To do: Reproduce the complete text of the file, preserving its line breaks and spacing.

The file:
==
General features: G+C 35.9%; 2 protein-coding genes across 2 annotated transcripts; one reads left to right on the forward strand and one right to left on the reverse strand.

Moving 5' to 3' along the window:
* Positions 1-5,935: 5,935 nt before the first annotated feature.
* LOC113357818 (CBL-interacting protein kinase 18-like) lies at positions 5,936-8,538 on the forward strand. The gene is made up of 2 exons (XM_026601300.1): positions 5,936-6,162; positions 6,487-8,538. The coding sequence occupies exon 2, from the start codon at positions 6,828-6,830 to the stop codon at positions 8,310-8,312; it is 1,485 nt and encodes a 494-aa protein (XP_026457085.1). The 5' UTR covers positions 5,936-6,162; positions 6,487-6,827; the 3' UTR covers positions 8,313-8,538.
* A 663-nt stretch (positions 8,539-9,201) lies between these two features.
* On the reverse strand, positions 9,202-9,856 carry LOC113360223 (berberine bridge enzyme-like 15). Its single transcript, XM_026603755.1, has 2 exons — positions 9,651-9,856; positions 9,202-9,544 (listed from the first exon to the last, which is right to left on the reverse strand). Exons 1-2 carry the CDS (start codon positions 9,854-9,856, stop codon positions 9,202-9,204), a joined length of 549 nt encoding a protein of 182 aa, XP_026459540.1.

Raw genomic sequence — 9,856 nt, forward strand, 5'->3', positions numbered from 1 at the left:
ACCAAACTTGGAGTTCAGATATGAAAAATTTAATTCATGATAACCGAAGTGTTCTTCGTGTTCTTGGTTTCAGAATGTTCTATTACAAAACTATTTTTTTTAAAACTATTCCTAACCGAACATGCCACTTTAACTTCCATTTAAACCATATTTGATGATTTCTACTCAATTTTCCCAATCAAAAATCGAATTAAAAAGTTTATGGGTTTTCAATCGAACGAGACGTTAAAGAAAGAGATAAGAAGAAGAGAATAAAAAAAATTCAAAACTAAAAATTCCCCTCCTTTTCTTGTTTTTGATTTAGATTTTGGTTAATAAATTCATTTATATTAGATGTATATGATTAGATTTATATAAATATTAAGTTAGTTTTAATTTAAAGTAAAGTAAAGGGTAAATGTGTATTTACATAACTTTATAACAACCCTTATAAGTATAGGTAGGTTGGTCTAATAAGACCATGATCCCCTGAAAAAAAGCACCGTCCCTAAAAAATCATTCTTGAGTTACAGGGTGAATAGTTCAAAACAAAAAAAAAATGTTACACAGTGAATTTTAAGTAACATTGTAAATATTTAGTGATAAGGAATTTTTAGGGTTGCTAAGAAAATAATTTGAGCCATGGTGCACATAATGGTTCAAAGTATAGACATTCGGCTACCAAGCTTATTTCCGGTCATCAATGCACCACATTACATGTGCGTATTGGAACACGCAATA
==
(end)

General features: G+C 35.9%; 2 protein-coding genes across 2 annotated transcripts; one reads left to right on the forward strand and one right to left on the reverse strand.

Moving 5' to 3' along the window:
* Positions 1-5,935: 5,935 nt before the first annotated feature.
* LOC113357818 (CBL-interacting protein kinase 18-like) lies at positions 5,936-8,538 on the forward strand. The gene is made up of 2 exons (XM_026601300.1): positions 5,936-6,162; positions 6,487-8,538. The coding sequence occupies exon 2, from the start codon at positions 6,828-6,830 to the stop codon at positions 8,310-8,312; it is 1,485 nt and encodes a 494-aa protein (XP_026457085.1). The 5' UTR covers positions 5,936-6,162; positions 6,487-6,827; the 3' UTR covers positions 8,313-8,538.
* A 663-nt stretch (positions 8,539-9,201) lies between these two features.
* On the reverse strand, positions 9,202-9,856 carry LOC113360223 (berberine bridge enzyme-like 15). Its single transcript, XM_026603755.1, has 2 exons — positions 9,651-9,856; positions 9,202-9,544 (listed from the first exon to the last, which is right to left on the reverse strand). Exons 1-2 carry the CDS (start codon positions 9,854-9,856, stop codon positions 9,202-9,204), a joined length of 549 nt encoding a protein of 182 aa, XP_026459540.1.

Raw genomic sequence — 9,856 nt, forward strand, 5'->3', positions numbered from 1 at the left:
ACCAAACTTGGAGTTCAGATATGAAAAATTTAATTCATGATAACCGAAGTGTTCTTCGTGTTCTTGGTTTCAGAATGTTCTATTACAAAACTATTTTTTTTAAAACTATTCCTAACCGAACATGCCACTTTAACTTCCATTTAAACCATATTTGATGATTTCTACTCAATTTTCCCAATCAAAAATCGAATTAAAAAGTTTATGGGTTTTCAATCGAACGAGACGTTAAAGAAAGAGATAAGAAGAAGAGAATAAAAAAAATTCAAAACTAAAAATTCCCCTCCTTTTCTTGTTTTTGATTTAGATTTTGGTTAATAAATTCATTTATATTAGATGTATATGATTAGATTTATATAAATATTAAGTTAGTTTTAATTTAAAGTAAAGTAAAGGGTAAATGTGTATTTACATAACTTTATAACAACCCTTATAAGTATAGGTAGGTTGGTCTAATAAGACCATGATCCCCTGAAAAAAAGCACCGTCCCTAAAAAATCATTCTTGAGTTACAGGGTGAATAGTTCAAAACAAAAAAAAAATGTTACACAGTGAATTTTAAGTAACATTGTAAATATTTAGTGATAAGGAATTTTTAGGGTTGCTAAGAAAATAATTTGAGCCATGGTGCACATAATGGTTCAAAGTATAGACATTCGGCTACCAAGCTTATTTCCGGTCATCAATGCACCACATTACATGTGCGTATTGGAACACGCAATA